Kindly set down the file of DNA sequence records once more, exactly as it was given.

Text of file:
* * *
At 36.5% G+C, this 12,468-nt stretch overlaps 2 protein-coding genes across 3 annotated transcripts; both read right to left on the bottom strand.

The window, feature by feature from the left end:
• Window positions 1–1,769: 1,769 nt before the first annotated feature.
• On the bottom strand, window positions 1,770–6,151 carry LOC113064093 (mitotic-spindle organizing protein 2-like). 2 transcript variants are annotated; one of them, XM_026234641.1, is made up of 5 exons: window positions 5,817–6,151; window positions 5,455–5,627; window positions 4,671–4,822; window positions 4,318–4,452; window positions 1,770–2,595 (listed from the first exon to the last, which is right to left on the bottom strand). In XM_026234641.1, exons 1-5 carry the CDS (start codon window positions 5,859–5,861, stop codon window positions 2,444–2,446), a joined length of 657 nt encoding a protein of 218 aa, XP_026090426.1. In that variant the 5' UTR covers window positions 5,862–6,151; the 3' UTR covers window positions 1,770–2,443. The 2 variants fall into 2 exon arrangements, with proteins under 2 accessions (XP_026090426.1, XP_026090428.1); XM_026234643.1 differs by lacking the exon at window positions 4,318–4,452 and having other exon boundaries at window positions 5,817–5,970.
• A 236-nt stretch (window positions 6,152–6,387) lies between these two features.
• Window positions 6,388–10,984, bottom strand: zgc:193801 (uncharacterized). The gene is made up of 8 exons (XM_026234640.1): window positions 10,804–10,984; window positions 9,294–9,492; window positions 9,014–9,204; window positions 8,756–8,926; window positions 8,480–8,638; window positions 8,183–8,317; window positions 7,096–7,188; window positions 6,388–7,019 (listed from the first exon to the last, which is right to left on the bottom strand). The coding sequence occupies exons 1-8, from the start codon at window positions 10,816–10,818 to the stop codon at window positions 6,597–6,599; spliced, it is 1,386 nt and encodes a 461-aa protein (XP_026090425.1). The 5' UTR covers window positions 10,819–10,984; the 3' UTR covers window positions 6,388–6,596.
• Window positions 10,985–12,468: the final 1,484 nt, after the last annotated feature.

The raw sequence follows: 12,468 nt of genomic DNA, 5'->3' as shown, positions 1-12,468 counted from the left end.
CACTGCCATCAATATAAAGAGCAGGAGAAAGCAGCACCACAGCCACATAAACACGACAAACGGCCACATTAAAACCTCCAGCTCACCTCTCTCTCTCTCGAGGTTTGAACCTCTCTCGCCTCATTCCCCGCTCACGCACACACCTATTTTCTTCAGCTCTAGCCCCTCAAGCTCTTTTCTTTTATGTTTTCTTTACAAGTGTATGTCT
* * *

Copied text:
At 36.5% G+C, this 12,468-nt stretch overlaps 2 protein-coding genes across 3 annotated transcripts; both read right to left on the bottom strand.

The window, feature by feature from the left end:
• Window positions 1–1,769: 1,769 nt before the first annotated feature.
• On the bottom strand, window positions 1,770–6,151 carry LOC113064093 (mitotic-spindle organizing protein 2-like). 2 transcript variants are annotated; one of them, XM_026234641.1, is made up of 5 exons: window positions 5,817–6,151; window positions 5,455–5,627; window positions 4,671–4,822; window positions 4,318–4,452; window positions 1,770–2,595 (listed from the first exon to the last, which is right to left on the bottom strand). In XM_026234641.1, exons 1-5 carry the CDS (start codon window positions 5,859–5,861, stop codon window positions 2,444–2,446), a joined length of 657 nt encoding a protein of 218 aa, XP_026090426.1. In that variant the 5' UTR covers window positions 5,862–6,151; the 3' UTR covers window positions 1,770–2,443. The 2 variants fall into 2 exon arrangements, with proteins under 2 accessions (XP_026090426.1, XP_026090428.1); XM_026234643.1 differs by lacking the exon at window positions 4,318–4,452 and having other exon boundaries at window positions 5,817–5,970.
• A 236-nt stretch (window positions 6,152–6,387) lies between these two features.
• Window positions 6,388–10,984, bottom strand: zgc:193801 (uncharacterized). The gene is made up of 8 exons (XM_026234640.1): window positions 10,804–10,984; window positions 9,294–9,492; window positions 9,014–9,204; window positions 8,756–8,926; window positions 8,480–8,638; window positions 8,183–8,317; window positions 7,096–7,188; window positions 6,388–7,019 (listed from the first exon to the last, which is right to left on the bottom strand). The coding sequence occupies exons 1-8, from the start codon at window positions 10,816–10,818 to the stop codon at window positions 6,597–6,599; spliced, it is 1,386 nt and encodes a 461-aa protein (XP_026090425.1). The 5' UTR covers window positions 10,819–10,984; the 3' UTR covers window positions 6,388–6,596.
• Window positions 10,985–12,468: the final 1,484 nt, after the last annotated feature.

The raw sequence follows: 12,468 nt of genomic DNA, 5'->3' as shown, positions 1-12,468 counted from the left end.
CACTGCCATCAATATAAAGAGCAGGAGAAAGCAGCACCACAGCCACATAAACACGACAAACGGCCACATTAAAACCTCCAGCTCACCTCTCTCTCTCTCGAGGTTTGAACCTCTCTCGCCTCATTCCCCGCTCACGCACACACCTATTTTCTTCAGCTCTAGCCCCTCAAGCTCTTTTCTTTTATGTTTTCTTTACAAGTGTATGTCT